Looking down the barrel

Shootings on the central-city grid go overlooked—as do smaller crimes plaguing the Midtown-downtown area

Gun-related crime may be up in Sacramento, but quality-of-life crimes plague residents most.

Gun-related crime may be up in Sacramento, but quality-of-life crimes plague residents most.

illustration by priscilla garcia

With lights blazing and sirens screaming, a police vehicle shot westward down P Street last Wednesday evening, leaving behind a smoky trail of burnt-rubber fumes. Minutes later, another cop car with a similar urgency sped southbound on 18th Street. And then, soon enough, a whirlybird appeared in the night sky, its helicopter blades snapping through the cold air as it shone a spotlight on the scene of a shooting near S and 15th streets.

The incident that occurred in front of long-standing dive bar the Monte Carlo last week comes on the heels of two other recent shootings on the grid, and another high-profile shooting and killing this past August near the AM-PM mini-mart on the 2800 block of J Street. This is not to mention a recent New York Times story, which reported that citywide Sacramento gun incidents are up 48 percent this year.

That’s a lot of talk about firearms. And it has many central-city dwellers asking, “Is the city safe?”

Television news, blogs and The Sacramento Bee all extensively covered last Wednesday’s shooting: A patrol sergeant heard gunshots near the Monte Carlo, near the S and 14th intersection, just before 9 p.m. People fled the scene, and quickly the neighborhoods adjacent to the bar, as well as parts of T and 17th streets, were cordoned off with police tape. A search for the suspect, who’d fled the scene in a car before resorting to foot, went on for hours. Meanwhile, a victim in his 30s lay dead on the sidewalk back at the scene of the crime.

Last month’s other two gun incidents didn’t end in fatalities and, perhaps because of this, didn’t garner the media attention seen around last week’s homicide. At the same time, this also means a lot of central-city residents don’t know what’s going on in their own backyard.

The first of the shootings, near P and 20th streets, took place early Sunday morning on October 7, when officers received reports of subjects firing at each other. When police arrived, they discovered a victim with a non-life-threatening bullet wound.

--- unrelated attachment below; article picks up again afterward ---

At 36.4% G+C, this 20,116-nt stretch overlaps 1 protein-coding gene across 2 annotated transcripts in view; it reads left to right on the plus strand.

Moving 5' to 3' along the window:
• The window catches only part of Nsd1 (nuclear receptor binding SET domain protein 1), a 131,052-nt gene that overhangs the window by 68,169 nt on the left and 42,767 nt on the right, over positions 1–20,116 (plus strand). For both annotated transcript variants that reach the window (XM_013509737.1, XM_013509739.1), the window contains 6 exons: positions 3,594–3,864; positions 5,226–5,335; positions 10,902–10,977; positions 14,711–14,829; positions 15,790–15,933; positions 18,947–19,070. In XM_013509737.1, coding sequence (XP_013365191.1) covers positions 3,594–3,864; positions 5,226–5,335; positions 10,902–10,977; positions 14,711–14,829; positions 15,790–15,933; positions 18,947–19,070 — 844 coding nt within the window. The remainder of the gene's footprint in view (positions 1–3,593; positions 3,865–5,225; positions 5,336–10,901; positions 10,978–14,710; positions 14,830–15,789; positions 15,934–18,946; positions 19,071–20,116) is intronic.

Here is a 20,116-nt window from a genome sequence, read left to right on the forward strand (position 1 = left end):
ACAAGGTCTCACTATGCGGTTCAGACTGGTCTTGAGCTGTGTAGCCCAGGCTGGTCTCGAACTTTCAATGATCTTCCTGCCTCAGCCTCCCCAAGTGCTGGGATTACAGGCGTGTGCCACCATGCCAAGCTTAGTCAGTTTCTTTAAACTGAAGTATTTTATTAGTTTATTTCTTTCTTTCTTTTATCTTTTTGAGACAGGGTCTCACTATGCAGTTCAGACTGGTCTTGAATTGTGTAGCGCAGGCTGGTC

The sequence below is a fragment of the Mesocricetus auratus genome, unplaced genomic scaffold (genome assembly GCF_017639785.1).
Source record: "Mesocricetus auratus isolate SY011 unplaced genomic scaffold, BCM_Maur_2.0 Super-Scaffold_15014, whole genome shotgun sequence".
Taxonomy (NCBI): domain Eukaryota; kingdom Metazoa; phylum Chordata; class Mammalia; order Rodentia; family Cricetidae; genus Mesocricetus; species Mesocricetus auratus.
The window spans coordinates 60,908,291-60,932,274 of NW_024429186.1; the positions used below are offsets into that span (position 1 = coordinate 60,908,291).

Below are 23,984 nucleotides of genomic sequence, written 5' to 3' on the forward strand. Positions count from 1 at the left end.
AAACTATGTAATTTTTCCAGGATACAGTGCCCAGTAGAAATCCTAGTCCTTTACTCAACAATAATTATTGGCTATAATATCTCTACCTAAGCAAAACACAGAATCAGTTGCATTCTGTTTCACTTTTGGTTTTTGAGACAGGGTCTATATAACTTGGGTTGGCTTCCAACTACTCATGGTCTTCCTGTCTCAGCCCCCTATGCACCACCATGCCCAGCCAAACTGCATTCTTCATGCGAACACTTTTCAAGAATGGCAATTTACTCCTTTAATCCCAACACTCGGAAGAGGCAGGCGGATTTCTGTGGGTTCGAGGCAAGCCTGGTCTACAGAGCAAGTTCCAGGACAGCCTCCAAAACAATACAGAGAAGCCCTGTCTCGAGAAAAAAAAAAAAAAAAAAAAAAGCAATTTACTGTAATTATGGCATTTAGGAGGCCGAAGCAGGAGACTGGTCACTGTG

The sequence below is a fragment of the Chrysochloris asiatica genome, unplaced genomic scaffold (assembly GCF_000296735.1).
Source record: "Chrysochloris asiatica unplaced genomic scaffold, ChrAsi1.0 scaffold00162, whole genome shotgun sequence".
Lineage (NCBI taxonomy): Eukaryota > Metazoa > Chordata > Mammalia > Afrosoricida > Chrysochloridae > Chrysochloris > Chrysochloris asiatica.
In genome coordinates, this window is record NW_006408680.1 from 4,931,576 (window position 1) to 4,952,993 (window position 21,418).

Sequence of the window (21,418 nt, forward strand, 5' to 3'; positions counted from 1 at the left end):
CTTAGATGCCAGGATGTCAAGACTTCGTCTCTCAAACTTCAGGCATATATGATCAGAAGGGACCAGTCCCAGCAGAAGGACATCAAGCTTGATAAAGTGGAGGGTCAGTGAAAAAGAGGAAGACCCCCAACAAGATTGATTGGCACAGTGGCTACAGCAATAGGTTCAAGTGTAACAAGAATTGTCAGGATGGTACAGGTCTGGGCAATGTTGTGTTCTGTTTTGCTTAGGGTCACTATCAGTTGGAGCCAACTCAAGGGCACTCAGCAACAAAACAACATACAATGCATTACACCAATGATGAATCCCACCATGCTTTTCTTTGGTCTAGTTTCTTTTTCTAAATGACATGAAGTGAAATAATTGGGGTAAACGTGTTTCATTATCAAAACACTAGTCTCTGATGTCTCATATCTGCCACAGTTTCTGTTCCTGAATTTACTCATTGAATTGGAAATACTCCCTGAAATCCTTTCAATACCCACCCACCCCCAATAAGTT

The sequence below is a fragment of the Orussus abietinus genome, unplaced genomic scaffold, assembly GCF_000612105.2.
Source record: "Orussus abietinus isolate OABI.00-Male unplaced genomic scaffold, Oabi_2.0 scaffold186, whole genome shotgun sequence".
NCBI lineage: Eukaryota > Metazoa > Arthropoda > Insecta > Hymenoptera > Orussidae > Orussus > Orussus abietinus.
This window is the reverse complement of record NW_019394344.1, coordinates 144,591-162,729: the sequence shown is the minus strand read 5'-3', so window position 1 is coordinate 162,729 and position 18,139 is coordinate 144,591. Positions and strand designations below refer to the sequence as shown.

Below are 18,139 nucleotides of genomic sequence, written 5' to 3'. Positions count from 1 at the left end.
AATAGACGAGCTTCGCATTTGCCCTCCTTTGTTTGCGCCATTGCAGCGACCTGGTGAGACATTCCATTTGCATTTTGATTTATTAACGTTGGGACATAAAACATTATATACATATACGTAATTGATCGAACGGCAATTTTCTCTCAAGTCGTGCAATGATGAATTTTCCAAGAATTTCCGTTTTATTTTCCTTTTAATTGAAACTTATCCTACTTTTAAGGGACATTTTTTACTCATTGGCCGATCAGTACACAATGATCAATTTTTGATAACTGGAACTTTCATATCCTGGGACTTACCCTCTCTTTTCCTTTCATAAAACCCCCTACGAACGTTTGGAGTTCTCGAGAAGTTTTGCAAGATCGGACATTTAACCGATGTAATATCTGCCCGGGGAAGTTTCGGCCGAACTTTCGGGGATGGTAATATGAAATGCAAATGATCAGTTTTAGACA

The city of Sacramento crime log details that a “verbal confrontation occurred between the victim of the shooting and the other subjects” just after midnight. This back-and-forth escalated into a brief gunfight. Police were able to locate a weapon on the scene, and the victim was arrested for assault while the other suspects remain at large.

Another shooting also went down last month on October 18, near 12th and K streets, just before 2 a.m. Officers near the scene heard shots fired and “were able to locate the person believed to have had just fired the gun,” according to the report. There were no victims, and police were able to apprehend and arrest the suspect, who they found trying to discard the weapon.

That’s three shootings in the grid in just over a month: Are these shooting just a blip, or is this the new normal?

Sacramento police spokeswoman Michele Gigante explained to SN&R that the department is reticent to comment on trends. She did explain that there is some confusion surrounding The New York Times story, because the 48 percent number included all “gun crimes” or incidents involving a firearm, not just actual shootings.

She also reminded that city police has 19 percent fewer in sworn officers than in the 2008-09 budget year, in addition to 206 fewer civilian employees and a 31 percent reduction in overall budget.

City police is still able to update a “crime blotter,” or crime log, daily online (view it at www.sacpd.org/dailyactivity). SN&R pored over this log recently and also investigated the city’s Crime Reports mapping application—which illustrates where and when certain incidents take place in the central city—to establish a quick snapshot of what types of crimes plague the Midtown-downtown area.

And, of course, it turns out that shootings, while disconcerting, are fewer and further between than the usual mix of bike thefts, drunk arrests, purse snatchings and robberies, home invasions, narcotics busts, and even the occasional assault. Data over the past four months didn’t reveal any ebb-and-flow when it comes to the aforementioned incidents.

But, as it has been reported in these pages before, likely the biggest central-city nuisance is, interestingly, bike theft. There’s an odd correlation between two wheels and criminality (see “Pedaling drugs” by Raheem F Hosseini, SN&R Frontlines, June 21, for more on the connection between bikes and meth), and reported incidents involving bicycles over the past month seem to occur more often than any other.

One of the more more eye-catching events reaffirms city police’s advice to not be a vigilante when it comes to recovering a stolen ride. On October 2, near 12th and E streets, a guy witnessed someone cruising on his stolen bike. The victim approached the suspect and a “physical altercation” ensued, according to the report.

Soon, a “second suspect also got involved in the altercation and they overpowered/physically assaulted the victim,” the crime log stated. The duo pummeled the victim, the suspects then fled—and the victim never recovered his bike.

Nightmare stories about bike thefts are common in the central city, at a much higher clip than gun disturbances. There were nearly two dozen related bike incidents over the past month, according to the crime log.

“We noticed that there was an uptick” in bike-related crime, Gigante told SN&R.

So, while gun crime is up, it’s quality-of-life crimes that plague residents most.